Letters to the Editor

The new rules of the road


I received my driver’s licence more than 30 years ago. Based on my experiences driving in Richmond, it is apparent that I need an update on the rules of the road.

How many vehicles are allowed to pass through an intersection after the traffic light has turned green to red? Four? Five? Six?

How many vehicles are allowed to go through an occupied pedestrian crosswalk (lit or unlit) before someone stops for the pedestrian? Ten? Twelve? Fifteen?

How many kilometres over the speed limit is it acceptable to drive? Twenty? Thirty? Fifty?

When an emergency vehicle approaches, I was always taught to pull over to the right when safe to do so. Is it acceptable now to keep on driving in any lane, cross through intersections, and turn corners totally ignoring the fact that an emergency vehicle is trying to get to an emergency?

“Stop” signs and “stop” lights used to mean just that—stop! Is it now acceptable to act as if one were going to stop by tapping the brakes, but not actually stop?

I thought four-way stops were treated as an “I go, you go” situation, and when in doubt, yielding to the driver on the right. Now, is it acceptable to get as many vehicles as possible through the intersection in one direction before allowing the vehicles in the other direction their turn?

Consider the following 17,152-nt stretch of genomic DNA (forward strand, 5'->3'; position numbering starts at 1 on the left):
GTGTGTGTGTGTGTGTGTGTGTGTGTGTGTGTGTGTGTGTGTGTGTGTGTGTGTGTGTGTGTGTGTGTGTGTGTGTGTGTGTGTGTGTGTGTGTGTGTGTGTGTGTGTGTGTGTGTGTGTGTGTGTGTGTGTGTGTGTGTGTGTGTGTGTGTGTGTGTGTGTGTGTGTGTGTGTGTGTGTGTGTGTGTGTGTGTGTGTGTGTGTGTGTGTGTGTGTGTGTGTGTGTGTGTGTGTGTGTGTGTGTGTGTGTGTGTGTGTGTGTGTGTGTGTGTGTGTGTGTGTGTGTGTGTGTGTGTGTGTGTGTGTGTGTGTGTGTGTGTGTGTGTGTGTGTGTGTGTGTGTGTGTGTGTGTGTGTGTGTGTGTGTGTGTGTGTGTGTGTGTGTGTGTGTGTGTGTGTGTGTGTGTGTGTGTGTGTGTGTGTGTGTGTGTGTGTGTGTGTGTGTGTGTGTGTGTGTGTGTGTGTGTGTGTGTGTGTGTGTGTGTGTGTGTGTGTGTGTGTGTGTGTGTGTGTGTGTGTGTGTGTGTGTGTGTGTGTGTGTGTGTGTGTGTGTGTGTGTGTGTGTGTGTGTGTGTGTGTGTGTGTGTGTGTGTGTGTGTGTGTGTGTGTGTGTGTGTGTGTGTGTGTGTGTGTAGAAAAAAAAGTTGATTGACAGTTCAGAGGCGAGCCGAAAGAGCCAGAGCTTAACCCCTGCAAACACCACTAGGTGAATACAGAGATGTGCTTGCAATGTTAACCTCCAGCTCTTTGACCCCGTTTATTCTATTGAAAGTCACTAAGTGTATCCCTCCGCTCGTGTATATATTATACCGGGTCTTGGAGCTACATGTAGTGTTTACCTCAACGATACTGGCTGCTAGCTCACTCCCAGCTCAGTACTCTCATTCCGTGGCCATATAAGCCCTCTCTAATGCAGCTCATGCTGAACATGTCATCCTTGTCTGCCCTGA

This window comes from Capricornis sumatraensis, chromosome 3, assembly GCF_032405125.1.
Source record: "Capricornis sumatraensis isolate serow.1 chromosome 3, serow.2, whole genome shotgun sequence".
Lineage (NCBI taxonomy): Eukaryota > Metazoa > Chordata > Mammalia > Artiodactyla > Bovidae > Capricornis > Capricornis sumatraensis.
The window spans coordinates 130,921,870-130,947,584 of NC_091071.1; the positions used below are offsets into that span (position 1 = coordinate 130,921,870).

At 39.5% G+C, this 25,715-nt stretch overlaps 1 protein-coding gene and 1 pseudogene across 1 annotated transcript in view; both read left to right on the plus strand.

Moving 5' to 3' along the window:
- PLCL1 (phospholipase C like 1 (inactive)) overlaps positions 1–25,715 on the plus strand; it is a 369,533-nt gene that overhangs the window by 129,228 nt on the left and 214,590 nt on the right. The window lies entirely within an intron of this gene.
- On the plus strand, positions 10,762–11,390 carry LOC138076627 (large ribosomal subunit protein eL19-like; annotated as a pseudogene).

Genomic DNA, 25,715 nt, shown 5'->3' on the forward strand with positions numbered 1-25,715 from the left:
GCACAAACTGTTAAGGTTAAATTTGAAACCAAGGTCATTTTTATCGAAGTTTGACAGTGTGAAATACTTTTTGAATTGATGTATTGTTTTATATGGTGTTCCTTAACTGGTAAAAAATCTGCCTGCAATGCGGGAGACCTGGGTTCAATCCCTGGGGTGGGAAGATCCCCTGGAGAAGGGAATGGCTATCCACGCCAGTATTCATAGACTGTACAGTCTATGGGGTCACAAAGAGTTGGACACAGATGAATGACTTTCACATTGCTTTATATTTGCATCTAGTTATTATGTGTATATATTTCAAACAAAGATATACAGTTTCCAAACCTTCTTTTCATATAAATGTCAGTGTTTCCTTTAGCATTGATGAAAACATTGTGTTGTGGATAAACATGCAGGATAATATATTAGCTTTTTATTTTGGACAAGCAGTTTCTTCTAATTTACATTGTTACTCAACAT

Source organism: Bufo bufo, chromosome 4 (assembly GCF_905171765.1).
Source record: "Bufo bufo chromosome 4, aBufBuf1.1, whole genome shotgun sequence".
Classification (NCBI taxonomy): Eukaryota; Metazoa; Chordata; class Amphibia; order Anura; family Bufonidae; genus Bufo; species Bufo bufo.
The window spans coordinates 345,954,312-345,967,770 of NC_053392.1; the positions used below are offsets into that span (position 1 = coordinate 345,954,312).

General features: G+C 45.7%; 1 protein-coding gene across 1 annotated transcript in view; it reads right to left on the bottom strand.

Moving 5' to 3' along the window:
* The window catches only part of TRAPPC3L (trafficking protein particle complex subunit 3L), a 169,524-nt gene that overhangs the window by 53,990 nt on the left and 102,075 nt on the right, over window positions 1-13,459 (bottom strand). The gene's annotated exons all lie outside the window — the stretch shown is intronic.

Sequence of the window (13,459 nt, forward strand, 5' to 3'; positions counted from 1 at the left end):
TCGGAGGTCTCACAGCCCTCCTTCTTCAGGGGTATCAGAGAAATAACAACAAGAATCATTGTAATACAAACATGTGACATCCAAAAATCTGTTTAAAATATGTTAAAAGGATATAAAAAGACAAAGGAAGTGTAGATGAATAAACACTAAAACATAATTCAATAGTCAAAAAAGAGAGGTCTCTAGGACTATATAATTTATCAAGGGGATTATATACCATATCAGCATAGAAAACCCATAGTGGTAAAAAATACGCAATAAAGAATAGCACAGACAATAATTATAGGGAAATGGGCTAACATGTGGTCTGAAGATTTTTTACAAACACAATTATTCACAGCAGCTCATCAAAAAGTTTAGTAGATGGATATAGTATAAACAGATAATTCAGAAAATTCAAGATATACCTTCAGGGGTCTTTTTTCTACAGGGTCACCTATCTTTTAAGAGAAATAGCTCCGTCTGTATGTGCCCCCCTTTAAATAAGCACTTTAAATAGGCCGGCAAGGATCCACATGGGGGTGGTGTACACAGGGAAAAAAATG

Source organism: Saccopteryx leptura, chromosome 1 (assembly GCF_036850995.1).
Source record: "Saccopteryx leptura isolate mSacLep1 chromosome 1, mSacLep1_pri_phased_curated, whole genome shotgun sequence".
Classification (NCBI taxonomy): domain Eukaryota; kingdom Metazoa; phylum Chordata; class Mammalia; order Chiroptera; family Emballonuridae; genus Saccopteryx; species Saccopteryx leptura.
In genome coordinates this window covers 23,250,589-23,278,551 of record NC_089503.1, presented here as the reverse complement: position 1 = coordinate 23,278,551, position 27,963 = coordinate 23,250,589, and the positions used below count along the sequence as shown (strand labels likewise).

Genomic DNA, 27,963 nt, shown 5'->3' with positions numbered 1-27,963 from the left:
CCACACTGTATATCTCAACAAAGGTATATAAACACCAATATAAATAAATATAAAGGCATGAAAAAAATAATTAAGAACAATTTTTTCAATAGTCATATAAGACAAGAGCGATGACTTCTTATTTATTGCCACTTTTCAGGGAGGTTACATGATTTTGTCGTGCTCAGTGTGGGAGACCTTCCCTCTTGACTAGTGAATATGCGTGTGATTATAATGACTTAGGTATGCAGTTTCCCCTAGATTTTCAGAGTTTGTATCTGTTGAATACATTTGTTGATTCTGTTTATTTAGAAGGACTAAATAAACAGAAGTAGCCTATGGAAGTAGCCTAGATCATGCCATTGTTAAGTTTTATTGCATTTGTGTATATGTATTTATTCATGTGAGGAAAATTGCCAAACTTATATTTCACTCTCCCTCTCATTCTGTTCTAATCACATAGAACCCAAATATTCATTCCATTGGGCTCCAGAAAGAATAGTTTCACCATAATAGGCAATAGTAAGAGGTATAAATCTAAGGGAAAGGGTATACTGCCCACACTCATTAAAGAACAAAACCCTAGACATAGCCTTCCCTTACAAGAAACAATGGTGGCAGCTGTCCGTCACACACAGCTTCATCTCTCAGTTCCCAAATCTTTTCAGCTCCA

Evidently, the flow of traffic is no longer important. Is it acceptable to block an intersection with a vehicle and continue to do so for a number of traffic light changes, thus preventing all traffic from moving?

If turn signals are no longer required, why do car manufacturers still put them on their vehicles?

If lanes do not mean anything, and we are not required to stay in, or turn from or into a certain lane, then why do the city workers spend so much time painting them on the roads?

If the rules of the road vary so frequently, perhaps the Department of Motor Vehicles can provide us “experienced” drivers with an annual guide to keep us up to date with the changes.

Jean Zdenek



I am the infuriating driver you sometimes find yourself behind, observing the 30 km/h posted speed limit since the excavator hit the bridge and weakened its structure a few months ago.

I find myself regularly honked at, fingered, and swerved closely around as I observe the law meant to preserve our community resource. If we as a community cannot care for an important commuter link (you save about 18 seconds going 50 or 60 over the bridge rather than 30), I say close it down and let us all wait in congestion on the other crossings.

I sure hope the city engineers aren’t labouring under the illusion that Richmond citizens are observing their 30 km/h warning.

Brenda Geib


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